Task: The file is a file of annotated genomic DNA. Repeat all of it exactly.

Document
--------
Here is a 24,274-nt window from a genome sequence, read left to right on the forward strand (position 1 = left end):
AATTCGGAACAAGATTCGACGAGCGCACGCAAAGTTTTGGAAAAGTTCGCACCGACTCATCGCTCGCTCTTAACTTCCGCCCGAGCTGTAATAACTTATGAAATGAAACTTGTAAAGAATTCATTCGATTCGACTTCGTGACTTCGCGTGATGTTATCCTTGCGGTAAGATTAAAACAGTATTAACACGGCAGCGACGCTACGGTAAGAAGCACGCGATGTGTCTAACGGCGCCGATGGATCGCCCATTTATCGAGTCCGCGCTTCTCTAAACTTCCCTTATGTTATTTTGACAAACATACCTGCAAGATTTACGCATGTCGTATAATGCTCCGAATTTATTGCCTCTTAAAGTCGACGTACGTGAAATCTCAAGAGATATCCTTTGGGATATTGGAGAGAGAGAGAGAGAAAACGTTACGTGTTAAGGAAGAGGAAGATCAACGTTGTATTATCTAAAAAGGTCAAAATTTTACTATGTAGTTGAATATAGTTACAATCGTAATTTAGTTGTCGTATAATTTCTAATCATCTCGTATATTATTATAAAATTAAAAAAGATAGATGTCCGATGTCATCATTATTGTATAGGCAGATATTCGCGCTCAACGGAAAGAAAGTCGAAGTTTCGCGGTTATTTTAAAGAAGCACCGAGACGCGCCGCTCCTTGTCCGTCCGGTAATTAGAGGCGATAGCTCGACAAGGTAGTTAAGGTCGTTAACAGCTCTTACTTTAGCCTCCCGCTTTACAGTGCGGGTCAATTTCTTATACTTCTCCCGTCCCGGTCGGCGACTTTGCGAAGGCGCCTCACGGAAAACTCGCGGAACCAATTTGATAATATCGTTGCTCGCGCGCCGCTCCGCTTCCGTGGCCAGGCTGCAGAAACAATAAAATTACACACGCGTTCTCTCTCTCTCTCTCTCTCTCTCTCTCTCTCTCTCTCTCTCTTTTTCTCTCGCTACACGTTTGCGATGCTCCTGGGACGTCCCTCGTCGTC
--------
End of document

Here is a 24,274-nt window from a genome sequence, read left to right on the forward strand (position 1 = left end):
AATTCGGAACAAGATTCGACGAGCGCACGCAAAGTTTTGGAAAAGTTCGCACCGACTCATCGCTCGCTCTTAACTTCCGCCCGAGCTGTAATAACTTATGAAATGAAACTTGTAAAGAATTCATTCGATTCGACTTCGTGACTTCGCGTGATGTTATCCTTGCGGTAAGATTAAAACAGTATTAACACGGCAGCGACGCTACGGTAAGAAGCACGCGATGTGTCTAACGGCGCCGATGGATCGCCCATTTATCGAGTCCGCGCTTCTCTAAACTTCCCTTATGTTATTTTGACAAACATACCTGCAAGATTTACGCATGTCGTATAATGCTCCGAATTTATTGCCTCTTAAAGTCGACGTACGTGAAATCTCAAGAGATATCCTTTGGGATATTGGAGAGAGAGAGAGAGAAAACGTTACGTGTTAAGGAAGAGGAAGATCAACGTTGTATTATCTAAAAAGGTCAAAATTTTACTATGTAGTTGAATATAGTTACAATCGTAATTTAGTTGTCGTATAATTTCTAATCATCTCGTATATTATTATAAAATTAAAAAAGATAGATGTCCGATGTCATCATTATTGTATAGGCAGATATTCGCGCTCAACGGAAAGAAAGTCGAAGTTTCGCGGTTATTTTAAAGAAGCACCGAGACGCGCCGCTCCTTGTCCGTCCGGTAATTAGAGGCGATAGCTCGACAAGGTAGTTAAGGTCGTTAACAGCTCTTACTTTAGCCTCCCGCTTTACAGTGCGGGTCAATTTCTTATACTTCTCCCGTCCCGGTCGGCGACTTTGCGAAGGCGCCTCACGGAAAACTCGCGGAACCAATTTGATAATATCGTTGCTCGCGCGCCGCTCCGCTTCCGTGGCCAGGCTGCAGAAACAATAAAATTACACACGCGTTCTCTCTCTCTCTCTCTCTCTCTCTCTCTCTCTCTCTCTCTCTTTTTCTCTCGCTACACGTTTGCGATGCTCCTGGGACGTCCCTCGTCGTC